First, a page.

Despite the recognition of the issue of employment, the debate surrounding the issue of jobs, especially on why economic growth often does not lead to job creation at an expected rate, has not been resolved. At one extreme, there is still a tendency to deny the existence of the problem of slow growth of jobs in relation to economic growth. For example, the World Bank’s World Development Report on jobs (World Bank, 2012) attempts to dispel the notion of jobless growth by pointing out that economic growth is always accompanied by some growth in employment (pp. 98—99). There is, however, empirical evidence to show that there have been cases of zero growth of employment when economic growth has been positive (Islam, 2010; Islam and Islam, 2015). Moreover, the term “jobless growth" need not be interpreted in a literal sense of zero employment growth; when employment growth remains low despite substantial output growth, the situation may be termed as one of jobless growth.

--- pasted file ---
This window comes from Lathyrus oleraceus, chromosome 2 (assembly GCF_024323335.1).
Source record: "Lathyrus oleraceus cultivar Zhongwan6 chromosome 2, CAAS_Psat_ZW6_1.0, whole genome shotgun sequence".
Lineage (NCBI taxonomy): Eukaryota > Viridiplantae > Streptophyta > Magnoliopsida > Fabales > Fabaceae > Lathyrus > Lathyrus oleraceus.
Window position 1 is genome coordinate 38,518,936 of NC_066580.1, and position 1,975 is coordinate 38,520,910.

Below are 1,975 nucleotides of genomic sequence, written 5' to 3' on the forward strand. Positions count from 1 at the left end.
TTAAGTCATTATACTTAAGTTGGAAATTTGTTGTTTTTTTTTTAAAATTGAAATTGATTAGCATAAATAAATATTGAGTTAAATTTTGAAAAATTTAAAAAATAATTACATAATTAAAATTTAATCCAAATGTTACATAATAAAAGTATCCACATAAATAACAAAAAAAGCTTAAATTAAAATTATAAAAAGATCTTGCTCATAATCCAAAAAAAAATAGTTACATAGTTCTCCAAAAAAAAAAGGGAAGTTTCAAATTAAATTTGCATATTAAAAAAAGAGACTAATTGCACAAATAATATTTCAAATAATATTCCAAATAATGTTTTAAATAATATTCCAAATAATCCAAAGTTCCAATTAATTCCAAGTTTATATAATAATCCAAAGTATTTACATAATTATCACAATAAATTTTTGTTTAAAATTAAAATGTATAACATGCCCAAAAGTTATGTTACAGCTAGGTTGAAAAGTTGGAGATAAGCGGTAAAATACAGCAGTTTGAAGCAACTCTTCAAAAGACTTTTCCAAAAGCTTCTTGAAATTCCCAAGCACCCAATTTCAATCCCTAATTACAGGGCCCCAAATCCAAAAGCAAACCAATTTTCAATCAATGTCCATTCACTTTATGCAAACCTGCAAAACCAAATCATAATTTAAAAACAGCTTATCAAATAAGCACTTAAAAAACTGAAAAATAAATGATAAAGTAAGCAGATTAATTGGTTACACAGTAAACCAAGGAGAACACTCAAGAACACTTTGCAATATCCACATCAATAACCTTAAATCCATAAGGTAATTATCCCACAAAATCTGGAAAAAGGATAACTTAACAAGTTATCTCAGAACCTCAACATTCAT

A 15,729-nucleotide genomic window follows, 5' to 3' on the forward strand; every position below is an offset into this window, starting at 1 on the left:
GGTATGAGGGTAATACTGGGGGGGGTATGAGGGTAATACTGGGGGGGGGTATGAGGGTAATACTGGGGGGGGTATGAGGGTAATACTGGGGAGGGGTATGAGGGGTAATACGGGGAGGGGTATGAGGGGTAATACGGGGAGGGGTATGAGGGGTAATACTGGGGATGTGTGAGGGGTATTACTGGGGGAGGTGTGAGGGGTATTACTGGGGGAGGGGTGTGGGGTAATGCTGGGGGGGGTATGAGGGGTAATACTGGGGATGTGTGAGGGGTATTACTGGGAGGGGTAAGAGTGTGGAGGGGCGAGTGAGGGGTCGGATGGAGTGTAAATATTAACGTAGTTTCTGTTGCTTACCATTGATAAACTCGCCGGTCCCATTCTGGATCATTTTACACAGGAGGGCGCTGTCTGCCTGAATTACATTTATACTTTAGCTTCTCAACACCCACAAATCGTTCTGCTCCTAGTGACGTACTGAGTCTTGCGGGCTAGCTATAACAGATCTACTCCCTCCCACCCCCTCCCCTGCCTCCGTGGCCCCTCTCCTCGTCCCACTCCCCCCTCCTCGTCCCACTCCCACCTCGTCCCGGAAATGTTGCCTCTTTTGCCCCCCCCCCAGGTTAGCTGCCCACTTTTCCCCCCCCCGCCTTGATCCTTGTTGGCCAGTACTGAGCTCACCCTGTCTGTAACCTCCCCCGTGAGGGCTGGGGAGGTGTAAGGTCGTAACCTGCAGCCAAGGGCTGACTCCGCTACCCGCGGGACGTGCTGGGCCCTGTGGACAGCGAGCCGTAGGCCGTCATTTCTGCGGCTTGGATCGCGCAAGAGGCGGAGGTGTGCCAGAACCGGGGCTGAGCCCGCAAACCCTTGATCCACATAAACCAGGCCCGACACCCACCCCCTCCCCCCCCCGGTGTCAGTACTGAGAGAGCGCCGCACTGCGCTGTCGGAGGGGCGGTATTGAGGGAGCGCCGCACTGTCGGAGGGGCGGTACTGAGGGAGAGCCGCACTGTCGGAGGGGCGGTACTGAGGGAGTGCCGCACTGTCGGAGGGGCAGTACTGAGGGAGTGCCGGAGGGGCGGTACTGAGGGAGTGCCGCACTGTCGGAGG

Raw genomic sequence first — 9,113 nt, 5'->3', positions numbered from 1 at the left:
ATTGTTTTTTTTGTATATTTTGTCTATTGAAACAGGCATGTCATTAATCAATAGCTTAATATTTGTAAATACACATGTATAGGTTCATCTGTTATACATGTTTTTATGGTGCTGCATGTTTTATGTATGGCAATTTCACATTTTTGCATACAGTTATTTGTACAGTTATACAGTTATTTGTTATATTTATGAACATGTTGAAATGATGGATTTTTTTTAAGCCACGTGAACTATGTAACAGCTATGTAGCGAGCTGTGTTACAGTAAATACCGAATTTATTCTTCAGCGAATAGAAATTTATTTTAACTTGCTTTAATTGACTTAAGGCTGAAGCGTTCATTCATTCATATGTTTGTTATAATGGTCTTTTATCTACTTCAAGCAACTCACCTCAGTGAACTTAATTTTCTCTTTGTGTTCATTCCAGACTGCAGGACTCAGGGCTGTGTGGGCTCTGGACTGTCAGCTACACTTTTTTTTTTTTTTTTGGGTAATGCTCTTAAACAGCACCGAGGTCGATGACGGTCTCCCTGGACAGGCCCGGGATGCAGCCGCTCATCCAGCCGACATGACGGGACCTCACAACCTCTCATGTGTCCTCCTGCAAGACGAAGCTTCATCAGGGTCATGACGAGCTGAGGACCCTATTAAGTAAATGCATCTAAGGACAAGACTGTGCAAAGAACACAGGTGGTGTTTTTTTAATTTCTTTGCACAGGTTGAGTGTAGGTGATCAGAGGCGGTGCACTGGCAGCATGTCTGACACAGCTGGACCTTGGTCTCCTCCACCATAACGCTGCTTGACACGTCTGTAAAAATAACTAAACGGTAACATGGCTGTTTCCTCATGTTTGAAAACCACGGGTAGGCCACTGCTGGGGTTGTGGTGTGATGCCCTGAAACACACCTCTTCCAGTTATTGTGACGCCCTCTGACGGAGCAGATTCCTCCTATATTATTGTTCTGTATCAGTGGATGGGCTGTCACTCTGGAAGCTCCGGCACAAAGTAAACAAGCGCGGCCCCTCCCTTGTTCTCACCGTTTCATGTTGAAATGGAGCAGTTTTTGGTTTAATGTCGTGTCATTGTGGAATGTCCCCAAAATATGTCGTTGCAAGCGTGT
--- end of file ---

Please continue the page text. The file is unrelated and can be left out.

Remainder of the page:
A more important point to note is the approach adopted to explain the slow growth of jobs. In this respect, the conventional wisdom is to argue that distortions in the labour market and its imperfect functioning act as constraints on employment creation. This view equates employment policy with labour market policies — i.e., policies for making labour markets flexible. Influential studies like the report of the Commission on Growth (2008) and the IMF’s report on job growth (IMF, 2013) are examples of this strand of work, although there are differences in details. In addition to labour market flexibility, the Growth Commission’s report does talk about the need for measures to jump-start the process of job creation through encouraging the growth of new industries. Likewise, IMF (2013) talks about “selected policy interventions” that might lift barriers to private sector job creation. However, the debate on employment still seems to fall short of recognizing that growth and labour market flexibility alone cannot solve the problem of slow employment growth.